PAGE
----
The Government’s call for more renewable energy is being hobbled by slow consent processes for wind farms, prompting Environment Minister David Benson-Pope to call in chief environment judge John Bollard to discuss the delays.
The meeting comes as a row simmers between the Government and state generator Meridian over its planned 630-megawatt Project Hayes wind farm in Otago.
Mr Benson-Pope would not reveal what he discussed with Judge Bollard on Thursday, but told The Dominion Post before the meeting that he wanted to know the reason for delays and whether he should use his power to “call in” consent hearings, fast-tracking decisions to the Environment Court.
“I want to talk to the judge about that because if we can’t have an understanding that processes are going to run pretty quickly, then I do need to consider whether I take a step out of the process, by way of use of the tools I have; call in.”
He said if delays were caused by a lack of resources, he needed to know that.
Meridian has complained that delays winning consent for its proposed West Wind project at Makara near Wellington have added $120 million to the cost of the project.
There have also been sharp backroom exchanges over Mr Benson-Pope’s refusal to “call in” the multibillion-dollar Project Hayes, which would be New Zealand’s largest wind farm.
It is understood Meridian chief executive Keith Turner has written a strongly worded letter to Mr Benson-Pope over the issue.
Meridian had requested the call-in because it believed that Central Otago District Council was dragging its feet hearing the application.
The council’s planning report recommended that the wind farm not proceed, highlighting its environmental impacts.
The hearing in Dunedin will run for two or three weeks.
Mr Benson-Pope said Meridian did ask him, quite close to the deadline, to intervene “once they saw a report they didn’t like, which I found a bit odd”.
However, he had confidence in the people undertaking the process. “If local authorities have or can acquire the expertise to hear the consent professionally that is the Government’s preferred option.”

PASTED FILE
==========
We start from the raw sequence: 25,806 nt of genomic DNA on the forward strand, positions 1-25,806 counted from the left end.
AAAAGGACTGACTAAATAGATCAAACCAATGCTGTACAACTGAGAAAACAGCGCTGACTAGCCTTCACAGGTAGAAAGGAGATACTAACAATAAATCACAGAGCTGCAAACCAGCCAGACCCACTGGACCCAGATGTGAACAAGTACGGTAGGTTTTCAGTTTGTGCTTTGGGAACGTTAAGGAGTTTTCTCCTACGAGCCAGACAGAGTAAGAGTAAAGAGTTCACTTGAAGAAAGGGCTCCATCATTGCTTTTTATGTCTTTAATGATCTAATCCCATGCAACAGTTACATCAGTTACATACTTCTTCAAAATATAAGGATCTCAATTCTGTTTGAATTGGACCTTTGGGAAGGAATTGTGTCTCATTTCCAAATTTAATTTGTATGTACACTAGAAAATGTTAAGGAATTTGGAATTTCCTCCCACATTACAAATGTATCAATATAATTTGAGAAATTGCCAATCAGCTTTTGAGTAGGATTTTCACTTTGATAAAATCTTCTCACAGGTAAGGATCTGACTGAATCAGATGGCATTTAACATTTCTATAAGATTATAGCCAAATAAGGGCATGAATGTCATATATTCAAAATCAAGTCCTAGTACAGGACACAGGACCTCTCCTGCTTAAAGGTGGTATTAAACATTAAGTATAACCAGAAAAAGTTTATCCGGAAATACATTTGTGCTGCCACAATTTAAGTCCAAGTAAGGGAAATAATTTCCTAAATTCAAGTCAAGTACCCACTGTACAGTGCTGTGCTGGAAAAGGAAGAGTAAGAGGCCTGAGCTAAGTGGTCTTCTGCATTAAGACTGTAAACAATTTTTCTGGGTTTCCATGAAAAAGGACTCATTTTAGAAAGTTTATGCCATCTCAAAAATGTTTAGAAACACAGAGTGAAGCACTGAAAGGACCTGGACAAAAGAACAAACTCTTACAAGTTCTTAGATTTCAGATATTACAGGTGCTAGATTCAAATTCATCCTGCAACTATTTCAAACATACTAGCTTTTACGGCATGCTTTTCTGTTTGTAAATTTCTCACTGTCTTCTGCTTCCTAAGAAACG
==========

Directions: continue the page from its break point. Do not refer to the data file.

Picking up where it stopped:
A “whole of Government” submission had been lodged over Hayes and at hearings into TrustPower’s Mahinerangi project, also in Otago.
Those would state Government policy “on the desirability of renewables, the importance of this sort of investment, and the need for it.
“We have deliberately kept away from interfering in local decisions about landscape, local remediation of tussock land or whatever it may be,” Mr Benson-Pope said.
“My focus has to be on the wider desirability of renewables because that’s Government policy but the process having been run properly is the key for me.”
He rejected the suggestion that if the Hayes application failed it would be a blow to future wind farm projects and the Government’s push for more renewable energy generation.
“The process has shown – and approvals around the country have shown – the courts and councils deal with these issues on a case-by-case basis and that’s how it should be.”
Longer term, the Government might develop a national policy statement on wind power that would give weight to the national interest.
“I think it is entirely sensible once we see what comes out of the national energy strategy and the energy efficiency and conservation strategies for us to look at the wider issues of energy supply and location,” he said.
By Vernon Small
The Dominion Post
14 May 2007
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